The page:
If everything went south and a wider campaign was required, as was the case with the supermarkets a year or so back, then there is a ready formed mass of people who have been working together on various social issues, who are right there and who have been building up knowledges, and developing working relationships, and expanding networks and honing techniques and strategies.
And presumably the union has, at the request of its members and employees who are involved in the movement, been supportive of the movement at various junctures. And so that relationship can be brought to bear fruit for those particular workers.
And think of all the time that is saved by not having to resurrect old networks and re-establish contacts and rummage up resources….time that can be spent enjoying coffees in the sun perhaps?
Movements don’t languish in interminable meetings. If anything, they get things done faster and with fewer meetings as there is no requirement to preserve some faÃ§ade of a ‘united front’ on all matters or to always adhere to a particular line or to waste time competing for dominance etc.
It is a dynamic – even a dialectic – top down and bottom up. The post 1970s faith in social movements and bottom-up “plural interests”, is primarily a reaction to “dictatorships of the proletariat” and Leninist models, and, as an historical current, has in some form or other been around for at least as long as Marxism (and I would argue further still – Levellers, Putney, Cevennes etc). The problem is twofold. The confrontation with capital requires organisations and institutional behaviours that will not and cannot function effectively as the post suggests. Equally, if we are to imagine a post-capitalist existence, it will require similar structures. So, it’s not a question of privileging movements as such but recognising and understanding the interplay between institutions and constituencies, which for me is a far more fruitful focus of discussion. That’s a discussion about the nature of democracy,.
I’d agree that hierarchical modes of organisation are a fairly recent phenomena on ‘the left’. I can’t see how ‘the commons’ would have survived if their management depended on hierarchical structures. I suspect that the strict hierarchies of the authoritarian left only gained prominence with the Bolsheviks. I could be wrong, I’m no scholar. It’s just a hunch.
As for bottom – up modes of organisation, they are doomed to fail eg democratic centralism. But what’s wrong with levelled organisational structures?
Meanwhile, I thought what I’d written was about the interplay between institutions and people (constituencies) and about the inadequacy of the coalition as an institution and better efficacy of the movement from the standpoint of valuing democracy and the right of people to be empowered.
Anyway, I only meant to ask if you could rephrase the following because in spite of reading it a number of times I can’t quite be sure of your meaning. Are you suggesting that the present environment is not the best one for trying to develop the structures we need? Or are you saying something else entirely. I’m unsure.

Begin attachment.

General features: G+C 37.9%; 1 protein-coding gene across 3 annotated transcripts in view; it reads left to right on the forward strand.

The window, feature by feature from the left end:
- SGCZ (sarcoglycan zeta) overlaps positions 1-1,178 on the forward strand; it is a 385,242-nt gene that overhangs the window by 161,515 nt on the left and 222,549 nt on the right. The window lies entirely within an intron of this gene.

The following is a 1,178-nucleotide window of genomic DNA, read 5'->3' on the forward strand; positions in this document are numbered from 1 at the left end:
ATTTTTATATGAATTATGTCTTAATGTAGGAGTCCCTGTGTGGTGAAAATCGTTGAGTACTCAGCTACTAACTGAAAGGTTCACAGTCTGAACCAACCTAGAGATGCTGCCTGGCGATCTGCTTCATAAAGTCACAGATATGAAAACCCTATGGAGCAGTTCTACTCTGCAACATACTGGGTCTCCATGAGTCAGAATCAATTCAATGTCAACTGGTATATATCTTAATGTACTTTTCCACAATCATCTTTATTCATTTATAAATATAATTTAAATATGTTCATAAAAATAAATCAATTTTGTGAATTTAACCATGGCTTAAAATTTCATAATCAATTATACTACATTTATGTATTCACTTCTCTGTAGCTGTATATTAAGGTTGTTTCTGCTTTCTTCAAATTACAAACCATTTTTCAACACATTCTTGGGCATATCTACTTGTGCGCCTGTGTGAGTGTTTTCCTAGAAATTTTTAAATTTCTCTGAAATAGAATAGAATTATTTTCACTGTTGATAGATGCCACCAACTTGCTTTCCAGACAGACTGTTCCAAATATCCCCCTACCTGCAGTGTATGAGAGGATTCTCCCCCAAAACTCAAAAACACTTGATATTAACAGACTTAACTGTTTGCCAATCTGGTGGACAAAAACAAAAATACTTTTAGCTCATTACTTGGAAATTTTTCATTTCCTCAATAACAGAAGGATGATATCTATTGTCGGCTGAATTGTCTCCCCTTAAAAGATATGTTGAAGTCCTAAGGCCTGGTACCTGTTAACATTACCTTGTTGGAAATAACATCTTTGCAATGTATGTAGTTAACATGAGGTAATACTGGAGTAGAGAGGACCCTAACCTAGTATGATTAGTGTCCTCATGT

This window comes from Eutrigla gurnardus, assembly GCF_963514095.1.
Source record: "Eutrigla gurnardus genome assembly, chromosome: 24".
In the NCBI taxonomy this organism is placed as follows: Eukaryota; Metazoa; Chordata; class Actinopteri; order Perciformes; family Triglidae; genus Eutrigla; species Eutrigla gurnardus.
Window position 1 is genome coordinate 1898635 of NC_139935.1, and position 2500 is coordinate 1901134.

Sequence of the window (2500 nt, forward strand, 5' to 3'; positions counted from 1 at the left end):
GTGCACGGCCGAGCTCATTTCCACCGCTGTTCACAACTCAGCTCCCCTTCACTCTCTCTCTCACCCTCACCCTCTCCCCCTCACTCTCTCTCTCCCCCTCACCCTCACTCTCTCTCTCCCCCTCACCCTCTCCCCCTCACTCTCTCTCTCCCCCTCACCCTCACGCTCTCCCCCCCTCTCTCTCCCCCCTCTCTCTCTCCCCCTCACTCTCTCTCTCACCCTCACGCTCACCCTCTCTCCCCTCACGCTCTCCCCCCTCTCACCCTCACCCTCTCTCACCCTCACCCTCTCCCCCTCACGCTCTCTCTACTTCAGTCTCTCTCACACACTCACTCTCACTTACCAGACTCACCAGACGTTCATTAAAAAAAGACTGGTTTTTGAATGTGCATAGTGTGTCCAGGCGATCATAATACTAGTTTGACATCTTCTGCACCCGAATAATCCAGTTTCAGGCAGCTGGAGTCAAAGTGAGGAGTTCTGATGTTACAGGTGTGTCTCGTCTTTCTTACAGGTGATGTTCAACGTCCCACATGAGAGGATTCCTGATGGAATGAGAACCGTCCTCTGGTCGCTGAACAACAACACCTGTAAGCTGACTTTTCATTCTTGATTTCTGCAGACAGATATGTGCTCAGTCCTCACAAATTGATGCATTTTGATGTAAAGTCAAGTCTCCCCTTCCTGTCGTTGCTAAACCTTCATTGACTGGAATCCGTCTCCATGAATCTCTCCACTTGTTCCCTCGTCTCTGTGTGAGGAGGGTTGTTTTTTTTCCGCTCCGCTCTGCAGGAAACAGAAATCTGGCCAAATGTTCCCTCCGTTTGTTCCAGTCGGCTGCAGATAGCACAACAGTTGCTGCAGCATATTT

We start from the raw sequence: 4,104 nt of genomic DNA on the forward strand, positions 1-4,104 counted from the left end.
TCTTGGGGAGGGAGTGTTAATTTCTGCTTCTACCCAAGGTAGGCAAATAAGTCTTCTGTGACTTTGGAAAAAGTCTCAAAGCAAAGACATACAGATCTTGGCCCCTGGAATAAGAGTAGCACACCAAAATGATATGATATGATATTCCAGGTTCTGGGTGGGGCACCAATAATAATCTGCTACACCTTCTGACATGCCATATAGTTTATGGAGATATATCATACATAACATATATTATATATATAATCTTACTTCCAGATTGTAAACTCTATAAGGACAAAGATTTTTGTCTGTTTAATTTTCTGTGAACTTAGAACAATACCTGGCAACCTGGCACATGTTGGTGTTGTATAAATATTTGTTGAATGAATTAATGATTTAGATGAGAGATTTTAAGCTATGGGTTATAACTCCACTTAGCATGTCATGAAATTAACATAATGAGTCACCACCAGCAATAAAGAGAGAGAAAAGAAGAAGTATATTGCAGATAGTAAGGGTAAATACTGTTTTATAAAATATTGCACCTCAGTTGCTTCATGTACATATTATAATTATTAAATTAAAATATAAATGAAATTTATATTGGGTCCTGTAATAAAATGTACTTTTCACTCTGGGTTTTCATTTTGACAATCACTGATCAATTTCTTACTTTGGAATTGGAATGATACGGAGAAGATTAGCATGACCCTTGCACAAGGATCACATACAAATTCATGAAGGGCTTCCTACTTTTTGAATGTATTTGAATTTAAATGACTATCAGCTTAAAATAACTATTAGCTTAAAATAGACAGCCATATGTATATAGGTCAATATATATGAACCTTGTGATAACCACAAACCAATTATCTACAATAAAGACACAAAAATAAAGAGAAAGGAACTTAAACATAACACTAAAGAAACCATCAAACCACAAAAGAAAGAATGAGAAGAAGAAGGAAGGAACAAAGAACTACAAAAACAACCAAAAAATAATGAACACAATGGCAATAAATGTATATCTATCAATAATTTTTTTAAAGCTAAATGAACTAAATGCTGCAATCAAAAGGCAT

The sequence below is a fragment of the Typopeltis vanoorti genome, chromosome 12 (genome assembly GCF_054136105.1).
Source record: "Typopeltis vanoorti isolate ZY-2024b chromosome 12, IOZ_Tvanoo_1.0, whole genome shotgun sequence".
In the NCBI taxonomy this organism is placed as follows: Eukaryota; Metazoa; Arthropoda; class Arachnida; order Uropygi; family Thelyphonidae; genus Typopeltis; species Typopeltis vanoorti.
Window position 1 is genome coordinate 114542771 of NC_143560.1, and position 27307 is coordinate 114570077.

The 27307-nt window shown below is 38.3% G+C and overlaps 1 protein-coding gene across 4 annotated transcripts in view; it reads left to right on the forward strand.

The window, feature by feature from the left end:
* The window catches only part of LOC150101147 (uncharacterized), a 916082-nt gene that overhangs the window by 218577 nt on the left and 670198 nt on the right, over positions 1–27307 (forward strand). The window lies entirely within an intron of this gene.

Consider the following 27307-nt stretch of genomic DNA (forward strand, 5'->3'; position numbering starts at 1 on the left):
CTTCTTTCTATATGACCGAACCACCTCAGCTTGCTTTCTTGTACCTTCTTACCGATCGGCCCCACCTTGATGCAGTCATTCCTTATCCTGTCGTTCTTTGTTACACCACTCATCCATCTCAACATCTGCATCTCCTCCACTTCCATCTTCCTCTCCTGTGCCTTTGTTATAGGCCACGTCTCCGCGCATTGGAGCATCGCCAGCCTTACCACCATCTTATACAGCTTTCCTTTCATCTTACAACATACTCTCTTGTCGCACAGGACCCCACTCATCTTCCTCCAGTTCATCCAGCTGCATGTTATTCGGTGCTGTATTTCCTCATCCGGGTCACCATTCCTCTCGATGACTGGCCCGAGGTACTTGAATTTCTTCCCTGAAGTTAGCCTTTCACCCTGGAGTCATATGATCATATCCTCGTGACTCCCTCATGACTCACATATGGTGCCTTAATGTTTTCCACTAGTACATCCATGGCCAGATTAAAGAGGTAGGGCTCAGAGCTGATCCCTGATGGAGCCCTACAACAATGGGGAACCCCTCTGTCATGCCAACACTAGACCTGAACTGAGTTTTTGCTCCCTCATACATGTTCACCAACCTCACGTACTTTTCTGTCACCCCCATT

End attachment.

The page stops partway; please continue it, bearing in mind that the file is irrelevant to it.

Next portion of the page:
“The confrontation with capital requires organisations and institutional behaviours that will not and cannot function effectively as the post suggests. Equally, if we are to imagine a post-capitalist existence, it will require similar structures.”
The trouble with the Left is that we bend over-backwards to be decent and democratic. Nothing wrong in that but it leave us on the back foot to often.
As tribal Leftie I have an ingrown intense( to put it mildly) dislike of the Nats/Right.Their whole purpose in life is power , money and ownership,thus their desire to privatize.
The hegemony of the Right is scary ,just look at the positions of power they have , including an almost monopoly of local government. Its possible the latter may change with the Auckland elections. We must win in Auckland,this could well pave the way for victory in the General Election/
So what about Phill? An excellent leader who may well prove to a excellent PM. However he must start to listen to grass roots people.
He needs to be seen mingling with the under-privileged,the unemployed,solo-mums and workers.
He must be seen at marches and rally’s and genuine strikes where worker are.
These are the people who should and will vote Labour ,they are sick of the “change”
Of course they also have a record of not voting ,this is Phill’s chance to convince them to get out and vote ,and vote Labour!!
Having read your post and listened to the webcast there is so much to digest that I’m going to have to have a think and come back to this.
But I wanted to say now, that there are many, fresh, challenging ideas that make it really worth the hour or so, if and when anyone has the time.
Without bothering to watch the video the only comment I have is that coalitions form to serve a purpose. It is neither a good nor a bad thing that they cease to exist after a period. If you help your neighbour build a deck or move house you have formed a temporary coalition that brings good. The coalition that formed to support the election of Obama was equally temporary.
“But for anything worthwhile and sustainable to happen, all hierarchical organisations with their innate anti-democratic tendencies must be kept at arms length and matters conducted democratically, which means revolving around and centred on people.”
It sounds like you have intellectually come to the point where a community of individual self interest is the preferred form of governance. That sounds very much like market democracy. Centralised state governance is a failure. Individual consumers making buying decisions in a free and open market is the future.
Perhaps we could form a coalition to advance individual self determination.
Was it a movement that stopped national mining in National Parks, and a lack of movement building that has seen a lot of losses in parliament, and a failure in action on climate change…
Democracy is about more than elections, and politics is about more than just parliament.